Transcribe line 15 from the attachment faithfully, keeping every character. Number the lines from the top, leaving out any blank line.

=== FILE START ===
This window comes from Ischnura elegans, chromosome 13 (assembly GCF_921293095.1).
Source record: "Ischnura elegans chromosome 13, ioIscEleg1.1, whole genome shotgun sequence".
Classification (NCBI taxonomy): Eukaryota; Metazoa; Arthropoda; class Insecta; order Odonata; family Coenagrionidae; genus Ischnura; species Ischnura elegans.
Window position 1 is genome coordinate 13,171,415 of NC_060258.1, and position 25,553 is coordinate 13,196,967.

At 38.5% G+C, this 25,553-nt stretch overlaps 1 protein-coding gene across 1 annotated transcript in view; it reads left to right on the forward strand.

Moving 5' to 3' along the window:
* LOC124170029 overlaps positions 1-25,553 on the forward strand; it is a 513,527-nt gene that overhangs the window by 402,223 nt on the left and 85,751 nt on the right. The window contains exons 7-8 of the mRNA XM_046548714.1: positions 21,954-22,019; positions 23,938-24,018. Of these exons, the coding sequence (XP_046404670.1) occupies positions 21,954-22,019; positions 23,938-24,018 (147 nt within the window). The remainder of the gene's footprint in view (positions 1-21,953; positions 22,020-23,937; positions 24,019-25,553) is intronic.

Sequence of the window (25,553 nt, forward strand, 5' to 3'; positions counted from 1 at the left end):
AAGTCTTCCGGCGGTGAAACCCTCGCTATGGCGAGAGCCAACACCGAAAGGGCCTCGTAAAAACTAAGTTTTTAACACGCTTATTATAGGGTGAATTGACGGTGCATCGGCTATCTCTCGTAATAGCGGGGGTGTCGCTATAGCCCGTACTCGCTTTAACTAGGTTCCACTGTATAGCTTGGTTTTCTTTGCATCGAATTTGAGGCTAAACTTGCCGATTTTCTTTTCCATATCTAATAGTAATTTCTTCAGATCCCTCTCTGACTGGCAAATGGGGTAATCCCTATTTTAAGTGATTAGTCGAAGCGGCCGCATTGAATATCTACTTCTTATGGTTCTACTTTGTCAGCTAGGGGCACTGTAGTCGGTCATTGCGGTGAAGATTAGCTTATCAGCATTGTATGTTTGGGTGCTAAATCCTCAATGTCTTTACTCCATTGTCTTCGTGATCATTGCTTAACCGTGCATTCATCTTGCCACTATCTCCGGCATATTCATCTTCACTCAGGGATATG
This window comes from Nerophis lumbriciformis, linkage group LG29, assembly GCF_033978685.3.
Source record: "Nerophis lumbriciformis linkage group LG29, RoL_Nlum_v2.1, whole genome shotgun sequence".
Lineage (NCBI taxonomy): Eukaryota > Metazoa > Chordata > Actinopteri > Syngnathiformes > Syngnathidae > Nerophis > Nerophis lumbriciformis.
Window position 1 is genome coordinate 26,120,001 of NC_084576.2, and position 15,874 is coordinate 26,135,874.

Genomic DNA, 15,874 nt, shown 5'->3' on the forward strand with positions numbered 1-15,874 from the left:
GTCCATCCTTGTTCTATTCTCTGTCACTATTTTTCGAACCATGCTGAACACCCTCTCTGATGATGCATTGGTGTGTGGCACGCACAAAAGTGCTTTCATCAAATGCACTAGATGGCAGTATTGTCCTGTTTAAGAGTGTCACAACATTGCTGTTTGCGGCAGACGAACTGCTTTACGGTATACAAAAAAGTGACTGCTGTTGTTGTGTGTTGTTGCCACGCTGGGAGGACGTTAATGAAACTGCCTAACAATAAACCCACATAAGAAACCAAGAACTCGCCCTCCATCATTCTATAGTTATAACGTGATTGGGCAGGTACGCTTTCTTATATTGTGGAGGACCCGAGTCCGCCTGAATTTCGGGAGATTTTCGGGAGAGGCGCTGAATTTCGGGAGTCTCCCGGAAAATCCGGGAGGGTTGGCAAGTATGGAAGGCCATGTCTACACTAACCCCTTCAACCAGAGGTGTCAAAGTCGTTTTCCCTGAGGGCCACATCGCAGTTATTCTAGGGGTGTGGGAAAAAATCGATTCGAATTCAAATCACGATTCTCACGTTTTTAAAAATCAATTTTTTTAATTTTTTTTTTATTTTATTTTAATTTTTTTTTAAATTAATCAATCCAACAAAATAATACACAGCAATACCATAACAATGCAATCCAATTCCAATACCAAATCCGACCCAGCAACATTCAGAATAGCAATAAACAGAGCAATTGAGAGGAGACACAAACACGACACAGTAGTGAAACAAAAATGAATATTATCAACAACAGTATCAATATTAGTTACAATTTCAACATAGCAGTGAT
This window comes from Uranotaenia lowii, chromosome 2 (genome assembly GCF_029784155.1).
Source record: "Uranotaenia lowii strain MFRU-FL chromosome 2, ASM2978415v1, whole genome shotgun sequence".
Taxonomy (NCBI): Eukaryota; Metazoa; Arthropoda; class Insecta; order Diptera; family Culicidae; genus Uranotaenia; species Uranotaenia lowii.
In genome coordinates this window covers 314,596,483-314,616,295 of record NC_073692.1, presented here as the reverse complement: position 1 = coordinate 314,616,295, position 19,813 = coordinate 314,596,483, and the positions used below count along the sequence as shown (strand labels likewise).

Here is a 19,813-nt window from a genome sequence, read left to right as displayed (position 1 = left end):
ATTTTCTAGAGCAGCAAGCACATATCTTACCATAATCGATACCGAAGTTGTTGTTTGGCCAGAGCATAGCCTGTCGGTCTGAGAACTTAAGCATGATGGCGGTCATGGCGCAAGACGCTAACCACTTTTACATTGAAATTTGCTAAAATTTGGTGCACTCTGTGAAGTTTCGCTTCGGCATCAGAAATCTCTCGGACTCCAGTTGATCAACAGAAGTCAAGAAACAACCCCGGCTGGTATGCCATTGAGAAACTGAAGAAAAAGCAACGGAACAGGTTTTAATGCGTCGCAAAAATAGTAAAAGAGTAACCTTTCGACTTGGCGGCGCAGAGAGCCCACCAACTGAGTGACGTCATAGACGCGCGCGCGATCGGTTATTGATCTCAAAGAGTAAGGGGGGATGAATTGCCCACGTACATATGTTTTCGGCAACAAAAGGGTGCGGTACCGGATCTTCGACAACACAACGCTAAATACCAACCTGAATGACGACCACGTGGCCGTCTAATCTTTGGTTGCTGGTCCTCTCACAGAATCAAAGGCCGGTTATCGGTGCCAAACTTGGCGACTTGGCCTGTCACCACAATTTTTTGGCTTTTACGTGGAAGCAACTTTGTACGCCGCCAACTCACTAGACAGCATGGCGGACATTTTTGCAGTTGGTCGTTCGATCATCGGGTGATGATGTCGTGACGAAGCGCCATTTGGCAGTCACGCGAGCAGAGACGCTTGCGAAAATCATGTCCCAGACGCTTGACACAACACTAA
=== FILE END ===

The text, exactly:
GTCCATCCTTGTTCTATTCTCTGTCACTATTTTTCGAACCATGCTGAACACCCTCTCTGATGATGCATTGGTGTGTGGCACGCACAAAAGTGCTTTCATCAAATGCACTAGATGGCAGTATTGTCCTGTTTAAGAGTGTCACAACATTGCTGTTTGCGGCAGACGAACTGCTTTACGGTATACAAAAAAGTGACTGCTGTTGTTGTGTGTTGTTGCCACGCTGGGAGGACGTTAATGAAACTGCCTAACAATAAACCCACATAAGAAACCAAGAACTCGCCCTCCATCATTCTATAGTTATAACGTGATTGGGCAGGTACGCTTTCTTATATTGTGGAGGACCCGAGTCCGCCTGAATTTCGGGAGATTTTCGGGAGAGGCGCTGAATTTCGGGAGTCTCCCGGAAAATCCGGGAGGGTTGGCAAGTATGGAAGGCCATGTCTACACTAACCCCTTCAACCAGAGGTGTCAAAGTCGTTTTCCCTGAGGGCCACATCGCAGTTATTCTAGGGGTGTGGGAAAAAATCGATTCGAATTCAAATCACGATTCTCACGTTTTTAAAAATCAATTTTTTTAATTTTTTTTTTATTTTATTTTAATTTTTTTTTAAATTAATCAATCCAACAAAATAATACACAGCAATACCATAACAATGCAATCCAATTCCAATACCAAATCCGACCCAGCAACATTCAGAATAGCAATAAACAGAGCAATTGAGAGGAGACACAAACACGACACAGTAGTGAAACAAAAATGAATATTATCAACAACAGTATCAATATTAGTTACAATTTCAACATAGCAGTGAT